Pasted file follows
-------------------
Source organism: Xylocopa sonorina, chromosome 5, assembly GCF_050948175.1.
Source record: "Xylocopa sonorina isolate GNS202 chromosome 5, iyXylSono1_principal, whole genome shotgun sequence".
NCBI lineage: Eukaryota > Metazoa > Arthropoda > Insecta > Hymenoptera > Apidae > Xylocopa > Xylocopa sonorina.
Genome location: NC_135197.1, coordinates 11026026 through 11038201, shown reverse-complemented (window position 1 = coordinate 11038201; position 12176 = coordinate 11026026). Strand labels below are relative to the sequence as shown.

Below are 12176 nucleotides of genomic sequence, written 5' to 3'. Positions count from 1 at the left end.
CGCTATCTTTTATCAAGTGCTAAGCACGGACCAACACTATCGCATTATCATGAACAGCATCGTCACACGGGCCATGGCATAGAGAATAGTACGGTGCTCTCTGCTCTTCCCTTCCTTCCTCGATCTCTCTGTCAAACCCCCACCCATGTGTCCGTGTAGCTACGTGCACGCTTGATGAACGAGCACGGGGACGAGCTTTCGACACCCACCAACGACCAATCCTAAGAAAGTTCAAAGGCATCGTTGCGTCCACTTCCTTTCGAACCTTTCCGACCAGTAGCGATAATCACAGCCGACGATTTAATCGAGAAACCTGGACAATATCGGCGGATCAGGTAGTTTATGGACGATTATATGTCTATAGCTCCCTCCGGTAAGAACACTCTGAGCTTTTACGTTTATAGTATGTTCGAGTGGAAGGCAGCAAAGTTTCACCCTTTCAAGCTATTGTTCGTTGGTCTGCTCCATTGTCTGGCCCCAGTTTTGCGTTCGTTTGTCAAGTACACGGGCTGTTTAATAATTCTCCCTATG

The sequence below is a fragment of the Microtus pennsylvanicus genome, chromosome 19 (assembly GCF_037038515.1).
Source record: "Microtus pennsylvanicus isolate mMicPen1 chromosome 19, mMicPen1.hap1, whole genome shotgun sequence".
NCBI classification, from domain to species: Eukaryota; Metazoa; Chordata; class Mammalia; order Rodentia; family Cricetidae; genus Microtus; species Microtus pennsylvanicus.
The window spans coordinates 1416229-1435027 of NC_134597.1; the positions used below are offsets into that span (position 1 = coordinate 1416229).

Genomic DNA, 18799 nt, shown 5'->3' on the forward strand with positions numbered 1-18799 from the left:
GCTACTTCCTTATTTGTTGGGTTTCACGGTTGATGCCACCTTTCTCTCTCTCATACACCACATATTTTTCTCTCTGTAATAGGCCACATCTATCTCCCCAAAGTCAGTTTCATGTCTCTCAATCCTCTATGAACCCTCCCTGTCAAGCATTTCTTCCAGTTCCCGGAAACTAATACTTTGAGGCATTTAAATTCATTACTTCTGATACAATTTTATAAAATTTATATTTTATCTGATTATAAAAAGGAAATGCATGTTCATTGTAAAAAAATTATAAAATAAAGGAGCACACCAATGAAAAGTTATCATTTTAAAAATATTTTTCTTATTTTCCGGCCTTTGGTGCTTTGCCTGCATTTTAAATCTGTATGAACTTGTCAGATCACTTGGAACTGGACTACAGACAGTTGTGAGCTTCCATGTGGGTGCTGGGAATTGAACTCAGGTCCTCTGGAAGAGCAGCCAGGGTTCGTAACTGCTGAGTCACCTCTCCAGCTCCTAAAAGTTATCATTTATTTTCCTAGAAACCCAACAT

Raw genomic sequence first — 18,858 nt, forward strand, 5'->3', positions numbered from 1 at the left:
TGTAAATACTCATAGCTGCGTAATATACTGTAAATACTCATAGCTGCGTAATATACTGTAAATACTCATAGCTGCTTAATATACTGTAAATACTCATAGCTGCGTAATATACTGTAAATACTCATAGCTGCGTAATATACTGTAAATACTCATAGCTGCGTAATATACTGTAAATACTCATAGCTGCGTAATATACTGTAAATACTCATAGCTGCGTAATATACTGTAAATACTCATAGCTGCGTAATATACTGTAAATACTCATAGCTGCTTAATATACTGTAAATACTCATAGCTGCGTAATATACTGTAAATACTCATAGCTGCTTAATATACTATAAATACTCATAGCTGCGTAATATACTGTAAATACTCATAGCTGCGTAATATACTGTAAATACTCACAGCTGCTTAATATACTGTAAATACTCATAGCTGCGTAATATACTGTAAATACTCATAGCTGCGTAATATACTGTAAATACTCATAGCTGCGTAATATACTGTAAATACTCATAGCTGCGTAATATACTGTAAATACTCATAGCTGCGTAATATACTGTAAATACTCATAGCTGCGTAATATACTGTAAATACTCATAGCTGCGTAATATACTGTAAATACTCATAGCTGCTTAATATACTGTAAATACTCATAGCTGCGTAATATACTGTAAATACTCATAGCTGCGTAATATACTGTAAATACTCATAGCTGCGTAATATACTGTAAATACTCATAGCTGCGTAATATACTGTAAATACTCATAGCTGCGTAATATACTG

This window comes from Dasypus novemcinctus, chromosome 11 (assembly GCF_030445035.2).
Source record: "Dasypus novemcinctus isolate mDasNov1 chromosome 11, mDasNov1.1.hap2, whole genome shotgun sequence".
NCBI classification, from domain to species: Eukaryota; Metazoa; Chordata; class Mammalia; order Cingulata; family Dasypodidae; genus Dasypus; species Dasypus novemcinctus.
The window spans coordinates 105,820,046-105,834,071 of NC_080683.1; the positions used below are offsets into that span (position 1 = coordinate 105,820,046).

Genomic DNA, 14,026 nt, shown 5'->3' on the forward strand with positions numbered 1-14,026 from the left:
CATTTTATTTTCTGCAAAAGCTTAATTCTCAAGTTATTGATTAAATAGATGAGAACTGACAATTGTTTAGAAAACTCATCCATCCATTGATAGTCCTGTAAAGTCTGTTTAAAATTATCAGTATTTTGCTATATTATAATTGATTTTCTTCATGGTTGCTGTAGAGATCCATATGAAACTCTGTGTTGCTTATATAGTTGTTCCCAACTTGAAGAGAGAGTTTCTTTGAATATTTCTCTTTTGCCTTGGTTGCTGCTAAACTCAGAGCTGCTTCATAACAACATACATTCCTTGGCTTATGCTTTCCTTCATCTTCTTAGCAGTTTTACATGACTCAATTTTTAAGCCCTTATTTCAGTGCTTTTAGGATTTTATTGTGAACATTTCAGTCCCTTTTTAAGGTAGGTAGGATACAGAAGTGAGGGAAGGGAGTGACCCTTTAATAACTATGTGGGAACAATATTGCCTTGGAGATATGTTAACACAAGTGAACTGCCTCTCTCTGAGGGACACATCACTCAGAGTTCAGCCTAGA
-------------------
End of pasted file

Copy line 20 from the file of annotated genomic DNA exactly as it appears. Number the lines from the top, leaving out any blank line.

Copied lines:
CATTTTATTTTCTGCAAAAGCTTAATTCTCAAGTTATTGATTAAATAGATGAGAACTGACAATTGTTTAGAAAACTCATCCATCCATTGATAGTCCTGTAAAGTCTGTTTAAAATTATCAGTATTTTGCTATATTATAATTGATTTTCTTCATGGTTGCTGTAGAGATCCATATGAAACTCTGTGTTGCTTATATAGTTGTTCCCAACTTGAAGAGAGAGTTTCTTTGAATATTTCTCTTTTGCCTTGGTTGCTGCTAAACTCAGAGCTGCTTCATAACAACATACATTCCTTGGCTTATGCTTTCCTTCATCTTCTTAGCAGTTTTACATGACTCAATTTTTAAGCCCTTATTTCAGTGCTTTTAGGATTTTATTGTGAACATTTCAGTCCCTTTTTAAGGTAGGTAGGATACAGAAGTGAGGGAAGGGAGTGACCCTTTAATAACTATGTGGGAACAATATTGCCTTGGAGATATGTTAACACAAGTGAACTGCCTCTCTCTGAGGGACACATCACTCAGAGTTCAGCCTAGA